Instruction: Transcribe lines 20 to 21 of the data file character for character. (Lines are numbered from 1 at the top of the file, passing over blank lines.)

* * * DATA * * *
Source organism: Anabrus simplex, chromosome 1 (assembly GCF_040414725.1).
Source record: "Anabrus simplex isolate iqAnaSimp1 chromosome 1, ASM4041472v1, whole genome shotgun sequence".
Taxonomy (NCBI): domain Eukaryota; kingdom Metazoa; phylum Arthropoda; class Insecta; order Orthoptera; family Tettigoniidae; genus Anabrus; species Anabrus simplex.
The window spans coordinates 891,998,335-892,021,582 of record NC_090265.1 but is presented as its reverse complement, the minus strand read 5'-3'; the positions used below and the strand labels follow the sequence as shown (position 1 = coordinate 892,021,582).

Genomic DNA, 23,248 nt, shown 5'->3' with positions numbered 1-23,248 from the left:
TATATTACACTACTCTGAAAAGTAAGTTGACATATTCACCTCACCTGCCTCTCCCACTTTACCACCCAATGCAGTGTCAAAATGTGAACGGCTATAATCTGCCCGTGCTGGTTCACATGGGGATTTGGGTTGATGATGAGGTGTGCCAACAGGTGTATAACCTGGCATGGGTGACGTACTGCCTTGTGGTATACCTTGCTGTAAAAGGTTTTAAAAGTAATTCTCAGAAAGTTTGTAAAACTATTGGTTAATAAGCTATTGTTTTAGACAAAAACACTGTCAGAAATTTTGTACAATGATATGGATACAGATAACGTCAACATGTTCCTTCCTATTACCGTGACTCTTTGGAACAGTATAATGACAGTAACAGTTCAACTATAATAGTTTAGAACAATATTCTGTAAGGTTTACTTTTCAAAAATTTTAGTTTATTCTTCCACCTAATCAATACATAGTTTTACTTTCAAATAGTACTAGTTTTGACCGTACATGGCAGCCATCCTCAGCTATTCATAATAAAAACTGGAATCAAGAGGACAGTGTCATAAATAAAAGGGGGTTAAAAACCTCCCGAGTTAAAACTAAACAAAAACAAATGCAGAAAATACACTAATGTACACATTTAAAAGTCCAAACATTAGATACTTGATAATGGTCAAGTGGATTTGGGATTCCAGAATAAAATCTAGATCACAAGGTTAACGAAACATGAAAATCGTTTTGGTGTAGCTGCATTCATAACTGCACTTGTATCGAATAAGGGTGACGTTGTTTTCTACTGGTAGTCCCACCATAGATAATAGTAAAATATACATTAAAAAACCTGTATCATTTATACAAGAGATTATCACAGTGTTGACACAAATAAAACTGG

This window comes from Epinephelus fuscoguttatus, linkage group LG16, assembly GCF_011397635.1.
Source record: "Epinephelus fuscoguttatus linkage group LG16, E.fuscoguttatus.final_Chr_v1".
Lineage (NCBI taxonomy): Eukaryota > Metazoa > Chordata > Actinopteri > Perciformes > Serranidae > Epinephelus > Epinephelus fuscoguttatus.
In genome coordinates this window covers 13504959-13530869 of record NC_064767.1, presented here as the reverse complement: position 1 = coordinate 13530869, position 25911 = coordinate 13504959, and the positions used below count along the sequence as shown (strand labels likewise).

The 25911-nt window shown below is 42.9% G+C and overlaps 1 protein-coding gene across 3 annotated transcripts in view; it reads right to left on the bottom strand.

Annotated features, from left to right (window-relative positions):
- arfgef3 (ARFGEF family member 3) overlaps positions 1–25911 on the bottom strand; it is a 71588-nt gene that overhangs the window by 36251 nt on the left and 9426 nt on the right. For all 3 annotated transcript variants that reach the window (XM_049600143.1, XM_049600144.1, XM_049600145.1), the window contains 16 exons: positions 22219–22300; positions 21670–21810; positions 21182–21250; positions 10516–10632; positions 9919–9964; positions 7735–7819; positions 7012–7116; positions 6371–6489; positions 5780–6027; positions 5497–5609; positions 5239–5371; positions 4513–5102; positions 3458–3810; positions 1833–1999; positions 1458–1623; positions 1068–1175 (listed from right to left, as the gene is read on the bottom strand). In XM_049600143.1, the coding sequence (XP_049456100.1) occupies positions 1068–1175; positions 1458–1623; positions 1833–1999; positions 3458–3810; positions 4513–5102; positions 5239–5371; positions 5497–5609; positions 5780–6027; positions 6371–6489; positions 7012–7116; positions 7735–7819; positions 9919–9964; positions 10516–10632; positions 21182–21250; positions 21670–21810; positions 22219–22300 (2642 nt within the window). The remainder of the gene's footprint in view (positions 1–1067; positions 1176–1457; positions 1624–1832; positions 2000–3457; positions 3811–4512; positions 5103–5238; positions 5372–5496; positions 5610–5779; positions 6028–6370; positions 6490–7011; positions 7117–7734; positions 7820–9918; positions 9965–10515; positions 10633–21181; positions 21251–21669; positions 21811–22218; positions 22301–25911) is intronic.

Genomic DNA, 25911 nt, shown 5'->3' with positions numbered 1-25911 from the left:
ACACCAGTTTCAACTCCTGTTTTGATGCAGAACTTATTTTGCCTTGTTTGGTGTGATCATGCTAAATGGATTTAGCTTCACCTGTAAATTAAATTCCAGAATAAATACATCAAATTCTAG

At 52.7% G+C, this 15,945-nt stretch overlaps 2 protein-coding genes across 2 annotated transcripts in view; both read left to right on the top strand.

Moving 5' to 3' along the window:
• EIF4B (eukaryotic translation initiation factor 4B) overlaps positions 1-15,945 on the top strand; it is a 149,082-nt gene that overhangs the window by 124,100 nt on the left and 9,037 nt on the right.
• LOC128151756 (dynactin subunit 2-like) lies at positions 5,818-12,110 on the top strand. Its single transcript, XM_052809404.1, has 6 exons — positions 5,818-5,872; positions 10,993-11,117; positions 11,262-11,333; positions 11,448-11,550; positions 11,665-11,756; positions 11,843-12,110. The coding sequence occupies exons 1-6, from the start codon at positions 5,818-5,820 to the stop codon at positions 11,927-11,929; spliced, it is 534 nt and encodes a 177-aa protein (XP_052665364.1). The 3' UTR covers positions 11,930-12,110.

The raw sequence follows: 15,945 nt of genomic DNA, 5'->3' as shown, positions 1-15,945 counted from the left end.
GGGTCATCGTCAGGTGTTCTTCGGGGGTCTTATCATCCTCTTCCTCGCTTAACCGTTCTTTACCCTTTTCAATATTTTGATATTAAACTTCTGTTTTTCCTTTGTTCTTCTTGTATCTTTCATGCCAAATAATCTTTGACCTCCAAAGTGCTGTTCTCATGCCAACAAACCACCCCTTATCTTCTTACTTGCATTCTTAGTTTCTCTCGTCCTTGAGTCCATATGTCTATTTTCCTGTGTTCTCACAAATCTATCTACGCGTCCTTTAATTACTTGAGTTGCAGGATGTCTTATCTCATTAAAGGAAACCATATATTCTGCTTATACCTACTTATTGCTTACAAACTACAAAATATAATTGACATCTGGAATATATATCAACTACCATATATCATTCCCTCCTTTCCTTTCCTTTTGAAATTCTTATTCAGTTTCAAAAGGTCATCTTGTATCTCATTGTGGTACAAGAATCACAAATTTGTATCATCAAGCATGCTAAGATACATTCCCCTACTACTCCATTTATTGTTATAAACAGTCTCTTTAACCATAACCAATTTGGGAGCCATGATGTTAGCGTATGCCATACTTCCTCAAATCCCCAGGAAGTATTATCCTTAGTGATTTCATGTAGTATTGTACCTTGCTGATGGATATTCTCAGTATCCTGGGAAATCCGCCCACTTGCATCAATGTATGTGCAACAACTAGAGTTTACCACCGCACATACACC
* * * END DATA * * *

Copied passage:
The raw sequence follows: 15,945 nt of genomic DNA, 5'->3' as shown, positions 1-15,945 counted from the left end.
GGGTCATCGTCAGGTGTTCTTCGGGGGTCTTATCATCCTCTTCCTCGCTTAACCGTTCTTTACCCTTTTCAATATTTTGATATTAAACTTCTGTTTTTCCTTTGTTCTTCTTGTATCTTTCATGCCAAATAATCTTTGACCTCCAAAGTGCTGTTCTCATGCCAACAAACCACCCCTTATCTTCTTACTTGCATTCTTAGTTTCTCTCGTCCTTGAGTCCATATGTCTATTTTCCTGTGTTCTCACAAATCTATCTACGCGTCCTTTAATTACTTGAGTTGCAGGATGTCTTATCTCATTAAAGGAAACCATATATTCTGCTTATACCTACTTATTGCTTACAAACTACAAAATATAATTGACATCTGGAATATATATCAACTACCATATATCATTCCCTCCTTTCCTTTCCTTTTGAAATTCTTATTCAGTTTCAAAAGGTCATCTTGTATCTCATTGTGGTACAAGAATCACAAATTTGTATCATCAAGCATGCTAAGATACATTCCCCTACTACTCCATTTATTGTTATAAACAGTCTCTTTAACCATAACCAATTTGGGAGCCATGATGTTAGCGTATGCCATACTTCCTCAAATCCCCAGGAAGTATTATCCTTAGTGATTTCATGTAGTATTGTACCTTGCTGATGGATATTCTCAGTATCCTGGGAAATCCGCCCACTTGCATCAATGTATGTGCAACAACTAGAGTTTACCACCGCACATACACC